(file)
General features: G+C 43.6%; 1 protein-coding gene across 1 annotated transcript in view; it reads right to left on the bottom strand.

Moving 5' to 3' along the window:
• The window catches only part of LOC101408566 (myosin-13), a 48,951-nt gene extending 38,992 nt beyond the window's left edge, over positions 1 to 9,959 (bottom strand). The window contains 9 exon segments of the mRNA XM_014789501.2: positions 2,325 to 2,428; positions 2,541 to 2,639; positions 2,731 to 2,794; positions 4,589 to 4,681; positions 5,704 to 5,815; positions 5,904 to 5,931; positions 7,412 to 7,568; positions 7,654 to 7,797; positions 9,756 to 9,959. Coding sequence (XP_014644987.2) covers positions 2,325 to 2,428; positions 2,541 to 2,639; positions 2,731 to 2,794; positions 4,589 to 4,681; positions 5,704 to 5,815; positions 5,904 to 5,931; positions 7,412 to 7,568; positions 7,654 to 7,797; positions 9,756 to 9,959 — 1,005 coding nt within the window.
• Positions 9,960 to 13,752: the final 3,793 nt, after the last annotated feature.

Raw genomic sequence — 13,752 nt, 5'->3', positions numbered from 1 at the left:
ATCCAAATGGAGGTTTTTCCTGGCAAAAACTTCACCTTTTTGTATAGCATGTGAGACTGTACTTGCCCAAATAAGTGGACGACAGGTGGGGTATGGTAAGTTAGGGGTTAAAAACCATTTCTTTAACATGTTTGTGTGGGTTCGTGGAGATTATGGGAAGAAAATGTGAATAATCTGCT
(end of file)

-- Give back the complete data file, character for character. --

General features: G+C 43.6%; 1 protein-coding gene across 1 annotated transcript in view; it reads right to left on the bottom strand.

Moving 5' to 3' along the window:
• The window catches only part of LOC101408566 (myosin-13), a 48,951-nt gene extending 38,992 nt beyond the window's left edge, over positions 1 to 9,959 (bottom strand). The window contains 9 exon segments of the mRNA XM_014789501.2: positions 2,325 to 2,428; positions 2,541 to 2,639; positions 2,731 to 2,794; positions 4,589 to 4,681; positions 5,704 to 5,815; positions 5,904 to 5,931; positions 7,412 to 7,568; positions 7,654 to 7,797; positions 9,756 to 9,959. Coding sequence (XP_014644987.2) covers positions 2,325 to 2,428; positions 2,541 to 2,639; positions 2,731 to 2,794; positions 4,589 to 4,681; positions 5,704 to 5,815; positions 5,904 to 5,931; positions 7,412 to 7,568; positions 7,654 to 7,797; positions 9,756 to 9,959 — 1,005 coding nt within the window.
• Positions 9,960 to 13,752: the final 3,793 nt, after the last annotated feature.

Raw genomic sequence — 13,752 nt, 5'->3', positions numbered from 1 at the left:
ATCCAAATGGAGGTTTTTCCTGGCAAAAACTTCACCTTTTTGTATAGCATGTGAGACTGTACTTGCCCAAATAAGTGGACGACAGGTGGGGTATGGTAAGTTAGGGGTTAAAAACCATTTCTTTAACATGTTTGTGTGGGTTCGTGGAGATTATGGGAAGAAAATGTGAATAATCTGCT